Dear Rosie & Sherry,

I find it hard to differentiate between being picky and looking for the best that you can get. There are a lot of people with whom I could make a marriage work, but considering the fact that the person I choose determines so much of the life that follows, shouldn't I be aiming for the greatest I can get?

Also, if someone seems to make sense rationally, but there is little chemistry and I don't have such a good time with him, what am I supposed to do? It's dangerous to keep going out because so many emotions are involved, especially if both people are on different pages. But maybe after a while, things will click?

Can you help sort out how I'm supposed to know who is the best person for me?

Lilly

Dear Lilly,

We are glad you wrote because you raise concerns that many people share. Let's take each question separately.

You asked, should you look for "the best you can get?" Our answer is an unqualified, "No." You should look for the person who is right for you. It takes time to see if the person you are dating is right for you. If you date someone and think, "This guy's nice, but maybe the next one will be Mr. Perfect," you are setting yourself up for failure.

To begin with, nobody is perfect. More important, though, is the fact that you have to make an emotional investment in building a relationship, and you cannot do that if a part of you keeps thinking that someone better may be around the corner. Instead, we recommend that if you've gone out a few times with someone who seems promising (with goals, values, and personality that are compatible with yours), you devote your energies into seeing if the two of you can develop an emotional connection.

We understand the doubts that exist when two people first begin to date -- they really don't know each other and have no idea if something will evolve, even though the other person seems pleasant enough. In addition, your date may not have all the qualities on your list and may not look or act like the "ideal" dating partner you've imagined. When you hear about someone whose "on paper" description sounds more like what you're looking for, you may be inclined to pursue the new person at the expense of the existing courtship. Unfortunately, what generally happens is that the next person is no more perfect and no less flawed than they one you gave up.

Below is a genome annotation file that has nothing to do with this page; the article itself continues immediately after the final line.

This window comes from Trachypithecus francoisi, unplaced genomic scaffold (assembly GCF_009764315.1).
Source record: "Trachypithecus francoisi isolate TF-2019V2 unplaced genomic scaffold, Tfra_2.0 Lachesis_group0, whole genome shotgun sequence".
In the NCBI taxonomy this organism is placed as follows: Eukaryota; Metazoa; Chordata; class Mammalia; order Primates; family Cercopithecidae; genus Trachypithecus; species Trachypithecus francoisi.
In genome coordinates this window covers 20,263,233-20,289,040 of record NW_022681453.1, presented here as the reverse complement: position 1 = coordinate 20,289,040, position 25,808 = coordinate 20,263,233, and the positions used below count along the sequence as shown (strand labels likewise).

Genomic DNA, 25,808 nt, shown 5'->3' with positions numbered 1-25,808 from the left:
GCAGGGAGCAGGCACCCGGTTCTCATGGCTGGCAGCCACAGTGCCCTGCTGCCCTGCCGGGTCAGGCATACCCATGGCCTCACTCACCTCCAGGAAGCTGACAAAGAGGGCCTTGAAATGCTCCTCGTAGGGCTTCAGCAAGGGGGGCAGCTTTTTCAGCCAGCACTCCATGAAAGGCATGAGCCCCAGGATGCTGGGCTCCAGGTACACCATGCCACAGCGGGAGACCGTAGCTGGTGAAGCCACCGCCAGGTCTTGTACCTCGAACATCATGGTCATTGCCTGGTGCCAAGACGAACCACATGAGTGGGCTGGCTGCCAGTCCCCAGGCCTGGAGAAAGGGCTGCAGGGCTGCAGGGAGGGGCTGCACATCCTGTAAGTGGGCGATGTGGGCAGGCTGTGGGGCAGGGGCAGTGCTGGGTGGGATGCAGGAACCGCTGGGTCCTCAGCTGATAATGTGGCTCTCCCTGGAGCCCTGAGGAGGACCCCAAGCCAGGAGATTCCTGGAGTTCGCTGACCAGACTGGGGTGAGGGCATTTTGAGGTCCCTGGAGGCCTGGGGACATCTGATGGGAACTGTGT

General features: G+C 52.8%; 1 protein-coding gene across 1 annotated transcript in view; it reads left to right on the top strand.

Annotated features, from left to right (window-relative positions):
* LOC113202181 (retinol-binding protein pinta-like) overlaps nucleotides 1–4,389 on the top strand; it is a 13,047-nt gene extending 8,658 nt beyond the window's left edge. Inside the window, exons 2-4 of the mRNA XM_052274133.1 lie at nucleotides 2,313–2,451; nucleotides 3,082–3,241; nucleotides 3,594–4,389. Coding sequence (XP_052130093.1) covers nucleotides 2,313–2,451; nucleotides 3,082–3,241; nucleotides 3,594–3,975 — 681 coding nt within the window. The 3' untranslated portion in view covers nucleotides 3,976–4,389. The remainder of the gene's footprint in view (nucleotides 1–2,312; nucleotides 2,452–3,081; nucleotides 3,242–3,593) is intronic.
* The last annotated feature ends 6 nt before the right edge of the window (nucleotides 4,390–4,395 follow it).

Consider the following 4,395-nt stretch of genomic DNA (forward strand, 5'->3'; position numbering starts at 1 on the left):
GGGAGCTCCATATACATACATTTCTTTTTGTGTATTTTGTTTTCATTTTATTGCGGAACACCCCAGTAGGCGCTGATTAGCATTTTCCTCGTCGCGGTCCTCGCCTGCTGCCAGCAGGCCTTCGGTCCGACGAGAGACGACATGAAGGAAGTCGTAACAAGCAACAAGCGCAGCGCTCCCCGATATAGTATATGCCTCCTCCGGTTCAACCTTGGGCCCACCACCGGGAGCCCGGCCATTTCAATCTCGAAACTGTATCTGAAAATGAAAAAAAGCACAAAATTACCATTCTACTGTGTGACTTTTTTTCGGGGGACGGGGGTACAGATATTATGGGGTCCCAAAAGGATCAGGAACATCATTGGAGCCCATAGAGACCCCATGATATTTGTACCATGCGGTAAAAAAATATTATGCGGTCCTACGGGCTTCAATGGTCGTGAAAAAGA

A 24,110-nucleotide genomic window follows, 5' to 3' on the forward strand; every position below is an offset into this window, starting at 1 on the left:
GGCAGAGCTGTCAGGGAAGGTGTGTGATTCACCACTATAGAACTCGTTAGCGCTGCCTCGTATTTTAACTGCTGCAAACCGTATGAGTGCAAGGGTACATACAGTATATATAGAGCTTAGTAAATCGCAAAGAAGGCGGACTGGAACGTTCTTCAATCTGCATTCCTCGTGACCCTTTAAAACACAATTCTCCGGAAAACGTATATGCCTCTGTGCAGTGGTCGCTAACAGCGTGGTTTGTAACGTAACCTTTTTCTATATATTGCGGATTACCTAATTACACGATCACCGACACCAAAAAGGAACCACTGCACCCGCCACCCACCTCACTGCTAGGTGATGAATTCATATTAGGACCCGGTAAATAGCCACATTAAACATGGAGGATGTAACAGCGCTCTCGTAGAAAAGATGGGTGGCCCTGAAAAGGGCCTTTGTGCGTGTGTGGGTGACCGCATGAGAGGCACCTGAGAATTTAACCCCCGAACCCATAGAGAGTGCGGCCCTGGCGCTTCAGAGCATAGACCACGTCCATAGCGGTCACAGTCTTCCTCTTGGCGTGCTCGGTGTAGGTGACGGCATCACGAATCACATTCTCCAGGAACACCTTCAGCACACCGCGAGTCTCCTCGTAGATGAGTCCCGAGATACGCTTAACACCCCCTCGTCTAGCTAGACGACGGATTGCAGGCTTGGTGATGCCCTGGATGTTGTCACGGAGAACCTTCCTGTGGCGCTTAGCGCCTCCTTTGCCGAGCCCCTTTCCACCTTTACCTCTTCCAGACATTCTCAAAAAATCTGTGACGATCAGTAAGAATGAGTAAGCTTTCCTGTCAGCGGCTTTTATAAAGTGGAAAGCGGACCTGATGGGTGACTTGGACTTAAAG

So you are no closer to finding Mr. Right, and even worse, you are on the road to discouragement and possible despair.

We're not saying that every mediocre date can lead to marriage, and we're not suggesting that a person continue to date someone who is obviously unsuitable in the hope that things will turn around. However, experience has shown that courtships that lead to good marriages usually develop at a gradual pace, starting off just as a potential, rather than with fireworks or a revelation that "this is the one."

To realize the potential, both partners must invest time and emotional energy into seeing if a connection develops. Unfortunately, very often they may give up too soon, ending what could have been right for them, if they only would have given it a chance to blossom.

This leads to your second question: When should you end a courtship that isn't developing the way it should? You wrote about a very common experience -- a dating partner who sounds like he's got everything you're looking for, but there is little or no chemistry between you. We recommend that after two people have gone out 4 or 5 times, have tried to add some depth to their discussions, and do not feel that they are making an emotional connection, they should stop dating.

How can you tell if you are beginning to form an emotional connection? You begin to look forward to seeing each other again; when you experience certain events during the week you look forward to talking them about with your date; you believe that you have some common goals and values; you have come to enjoy speaking to each other on the telephone; and you are interested in seeing how your courtship will progress. In our experience, if these positive feelings have not begun to emerge after 4 or 5 dates, they usually do not materialize. A couple can keep going out, but it probably won't happen.

There's another situation where waiting it out is not helpful. Imagine that you're dating a guy who is likeable, kind, and seems to be in sync with your goals and values -- but there is one thing about him that really bothers you. It isn't something that you'll be able to get used to over time -- e.g. a character trait, value, or goal that you wish would change or go away. It won't change, and it isn't a good idea to continue to date hoping that something that really bothers you will work itself through. Certainly, there will be bumps in the road in almost every courtship, but those bumps should be minor ones, not large and impassible craters.

We hope that you've found our answers to be helpful. And best of luck navigating the dating maze.

Rosie & Sherry